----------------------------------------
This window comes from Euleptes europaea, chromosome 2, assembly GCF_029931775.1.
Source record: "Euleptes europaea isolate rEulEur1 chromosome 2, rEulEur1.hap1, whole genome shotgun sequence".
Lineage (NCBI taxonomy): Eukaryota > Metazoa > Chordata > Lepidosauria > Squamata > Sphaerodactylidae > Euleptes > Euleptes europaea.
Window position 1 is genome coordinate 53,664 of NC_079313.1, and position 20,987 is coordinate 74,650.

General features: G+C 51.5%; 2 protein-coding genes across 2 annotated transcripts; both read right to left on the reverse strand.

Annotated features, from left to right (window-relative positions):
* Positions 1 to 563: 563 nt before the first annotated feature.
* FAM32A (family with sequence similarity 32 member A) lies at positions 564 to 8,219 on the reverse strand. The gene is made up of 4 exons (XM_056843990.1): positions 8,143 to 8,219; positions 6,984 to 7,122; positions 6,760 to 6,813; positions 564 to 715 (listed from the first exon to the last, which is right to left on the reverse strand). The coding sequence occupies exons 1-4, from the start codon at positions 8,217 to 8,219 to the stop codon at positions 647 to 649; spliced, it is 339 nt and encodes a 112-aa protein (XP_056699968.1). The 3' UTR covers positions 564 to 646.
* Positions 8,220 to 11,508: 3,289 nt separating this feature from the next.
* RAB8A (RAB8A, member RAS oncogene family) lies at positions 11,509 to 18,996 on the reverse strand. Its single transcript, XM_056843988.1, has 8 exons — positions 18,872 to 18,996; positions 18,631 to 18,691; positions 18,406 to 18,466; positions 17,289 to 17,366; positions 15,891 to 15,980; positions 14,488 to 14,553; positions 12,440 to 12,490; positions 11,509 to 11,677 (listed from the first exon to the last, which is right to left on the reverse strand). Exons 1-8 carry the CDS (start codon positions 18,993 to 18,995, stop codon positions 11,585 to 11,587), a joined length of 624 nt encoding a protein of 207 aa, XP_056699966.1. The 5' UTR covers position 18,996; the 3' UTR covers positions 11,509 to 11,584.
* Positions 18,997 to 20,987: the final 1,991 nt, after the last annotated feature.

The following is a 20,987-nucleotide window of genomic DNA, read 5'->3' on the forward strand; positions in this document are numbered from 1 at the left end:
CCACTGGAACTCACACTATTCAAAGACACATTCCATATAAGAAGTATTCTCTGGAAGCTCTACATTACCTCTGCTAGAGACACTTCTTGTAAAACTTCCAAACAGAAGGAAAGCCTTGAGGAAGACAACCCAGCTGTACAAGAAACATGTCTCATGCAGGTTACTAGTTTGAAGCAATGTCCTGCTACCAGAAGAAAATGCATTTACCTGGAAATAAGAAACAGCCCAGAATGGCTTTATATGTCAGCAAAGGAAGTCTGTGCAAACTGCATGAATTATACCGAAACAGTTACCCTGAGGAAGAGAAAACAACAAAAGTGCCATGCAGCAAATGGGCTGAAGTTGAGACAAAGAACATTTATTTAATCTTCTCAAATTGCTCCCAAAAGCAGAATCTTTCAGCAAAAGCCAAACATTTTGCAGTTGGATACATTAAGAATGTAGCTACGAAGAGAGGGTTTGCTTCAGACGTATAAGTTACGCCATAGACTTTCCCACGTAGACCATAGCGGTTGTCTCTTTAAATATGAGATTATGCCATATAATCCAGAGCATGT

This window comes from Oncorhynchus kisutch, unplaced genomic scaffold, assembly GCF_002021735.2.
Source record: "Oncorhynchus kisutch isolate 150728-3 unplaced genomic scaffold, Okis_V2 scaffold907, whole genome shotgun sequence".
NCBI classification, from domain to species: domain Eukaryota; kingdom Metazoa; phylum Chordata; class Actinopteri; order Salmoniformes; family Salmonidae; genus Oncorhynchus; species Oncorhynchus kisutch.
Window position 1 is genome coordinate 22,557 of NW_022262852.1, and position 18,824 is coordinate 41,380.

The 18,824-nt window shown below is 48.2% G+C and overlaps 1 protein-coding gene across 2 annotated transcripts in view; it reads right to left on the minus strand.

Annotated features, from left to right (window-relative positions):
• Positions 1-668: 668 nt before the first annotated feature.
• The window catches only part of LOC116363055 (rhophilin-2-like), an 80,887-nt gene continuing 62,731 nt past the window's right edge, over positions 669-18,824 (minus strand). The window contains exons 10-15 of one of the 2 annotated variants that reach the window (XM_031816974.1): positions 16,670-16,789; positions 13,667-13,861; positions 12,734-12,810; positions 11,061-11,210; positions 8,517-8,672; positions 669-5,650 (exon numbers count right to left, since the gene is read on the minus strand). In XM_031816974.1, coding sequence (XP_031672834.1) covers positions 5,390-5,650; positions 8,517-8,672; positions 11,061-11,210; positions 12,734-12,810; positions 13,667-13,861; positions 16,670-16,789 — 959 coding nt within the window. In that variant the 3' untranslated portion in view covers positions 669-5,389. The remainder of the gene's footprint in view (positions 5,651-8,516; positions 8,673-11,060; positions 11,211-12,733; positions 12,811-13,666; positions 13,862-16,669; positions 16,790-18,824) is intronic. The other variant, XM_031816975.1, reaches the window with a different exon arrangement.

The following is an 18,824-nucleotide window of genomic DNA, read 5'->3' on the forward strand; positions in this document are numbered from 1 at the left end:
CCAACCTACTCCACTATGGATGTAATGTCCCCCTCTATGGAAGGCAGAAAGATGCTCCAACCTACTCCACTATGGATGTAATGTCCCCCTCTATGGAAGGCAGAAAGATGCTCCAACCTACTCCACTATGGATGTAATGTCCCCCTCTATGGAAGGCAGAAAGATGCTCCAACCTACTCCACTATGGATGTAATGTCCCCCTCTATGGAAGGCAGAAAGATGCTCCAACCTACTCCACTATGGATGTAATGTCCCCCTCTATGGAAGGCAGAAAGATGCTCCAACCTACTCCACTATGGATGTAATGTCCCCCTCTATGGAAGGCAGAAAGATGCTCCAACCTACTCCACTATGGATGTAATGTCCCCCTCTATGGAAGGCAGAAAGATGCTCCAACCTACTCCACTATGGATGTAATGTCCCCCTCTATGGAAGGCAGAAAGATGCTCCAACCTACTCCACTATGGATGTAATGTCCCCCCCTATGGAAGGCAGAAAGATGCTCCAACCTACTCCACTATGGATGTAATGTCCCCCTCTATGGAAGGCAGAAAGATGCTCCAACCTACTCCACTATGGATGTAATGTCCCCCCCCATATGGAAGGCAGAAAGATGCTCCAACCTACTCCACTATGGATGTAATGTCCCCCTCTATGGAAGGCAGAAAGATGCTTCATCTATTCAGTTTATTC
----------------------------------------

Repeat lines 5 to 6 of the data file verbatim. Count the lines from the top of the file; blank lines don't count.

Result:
General features: G+C 51.5%; 2 protein-coding genes across 2 annotated transcripts; both read right to left on the reverse strand.

Annotated features, from left to right (window-relative positions):